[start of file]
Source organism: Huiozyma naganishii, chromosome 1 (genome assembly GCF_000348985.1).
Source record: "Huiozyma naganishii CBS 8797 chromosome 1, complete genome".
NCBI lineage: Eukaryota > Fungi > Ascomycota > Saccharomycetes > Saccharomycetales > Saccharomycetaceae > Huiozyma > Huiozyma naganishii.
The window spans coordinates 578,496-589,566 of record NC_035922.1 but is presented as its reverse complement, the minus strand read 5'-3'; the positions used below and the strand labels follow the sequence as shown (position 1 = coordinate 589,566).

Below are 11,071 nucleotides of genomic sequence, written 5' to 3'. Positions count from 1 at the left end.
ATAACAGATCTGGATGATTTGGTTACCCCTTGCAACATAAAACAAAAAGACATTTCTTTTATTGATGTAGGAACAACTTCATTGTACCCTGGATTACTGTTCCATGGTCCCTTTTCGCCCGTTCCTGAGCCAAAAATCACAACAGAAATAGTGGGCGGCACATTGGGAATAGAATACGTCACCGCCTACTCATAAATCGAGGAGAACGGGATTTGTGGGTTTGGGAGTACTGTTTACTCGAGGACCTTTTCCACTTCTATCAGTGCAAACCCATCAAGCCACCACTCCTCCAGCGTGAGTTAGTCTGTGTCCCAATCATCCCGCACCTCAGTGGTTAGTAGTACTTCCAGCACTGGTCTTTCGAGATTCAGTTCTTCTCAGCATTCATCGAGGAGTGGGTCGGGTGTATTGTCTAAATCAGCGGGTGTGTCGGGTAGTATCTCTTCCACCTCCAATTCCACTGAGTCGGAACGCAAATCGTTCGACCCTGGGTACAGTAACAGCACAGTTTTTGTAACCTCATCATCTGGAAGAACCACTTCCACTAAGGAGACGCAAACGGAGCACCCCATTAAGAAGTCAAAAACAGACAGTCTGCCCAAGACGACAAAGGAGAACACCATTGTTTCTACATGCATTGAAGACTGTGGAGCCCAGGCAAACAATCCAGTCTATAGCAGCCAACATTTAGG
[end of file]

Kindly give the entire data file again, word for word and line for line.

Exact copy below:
Source organism: Huiozyma naganishii, chromosome 1 (genome assembly GCF_000348985.1).
Source record: "Huiozyma naganishii CBS 8797 chromosome 1, complete genome".
NCBI lineage: Eukaryota > Fungi > Ascomycota > Saccharomycetes > Saccharomycetales > Saccharomycetaceae > Huiozyma > Huiozyma naganishii.
The window spans coordinates 578,496-589,566 of record NC_035922.1 but is presented as its reverse complement, the minus strand read 5'-3'; the positions used below and the strand labels follow the sequence as shown (position 1 = coordinate 589,566).

Below are 11,071 nucleotides of genomic sequence, written 5' to 3'. Positions count from 1 at the left end.
ATAACAGATCTGGATGATTTGGTTACCCCTTGCAACATAAAACAAAAAGACATTTCTTTTATTGATGTAGGAACAACTTCATTGTACCCTGGATTACTGTTCCATGGTCCCTTTTCGCCCGTTCCTGAGCCAAAAATCACAACAGAAATAGTGGGCGGCACATTGGGAATAGAATACGTCACCGCCTACTCATAAATCGAGGAGAACGGGATTTGTGGGTTTGGGAGTACTGTTTACTCGAGGACCTTTTCCACTTCTATCAGTGCAAACCCATCAAGCCACCACTCCTCCAGCGTGAGTTAGTCTGTGTCCCAATCATCCCGCACCTCAGTGGTTAGTAGTACTTCCAGCACTGGTCTTTCGAGATTCAGTTCTTCTCAGCATTCATCGAGGAGTGGGTCGGGTGTATTGTCTAAATCAGCGGGTGTGTCGGGTAGTATCTCTTCCACCTCCAATTCCACTGAGTCGGAACGCAAATCGTTCGACCCTGGGTACAGTAACAGCACAGTTTTTGTAACCTCATCATCTGGAAGAACCACTTCCACTAAGGAGACGCAAACGGAGCACCCCATTAAGAAGTCAAAAACAGACAGTCTGCCCAAGACGACAAAGGAGAACACCATTGTTTCTACATGCATTGAAGACTGTGGAGCCCAGGCAAACAATCCAGTCTATAGCAGCCAACATTTAGG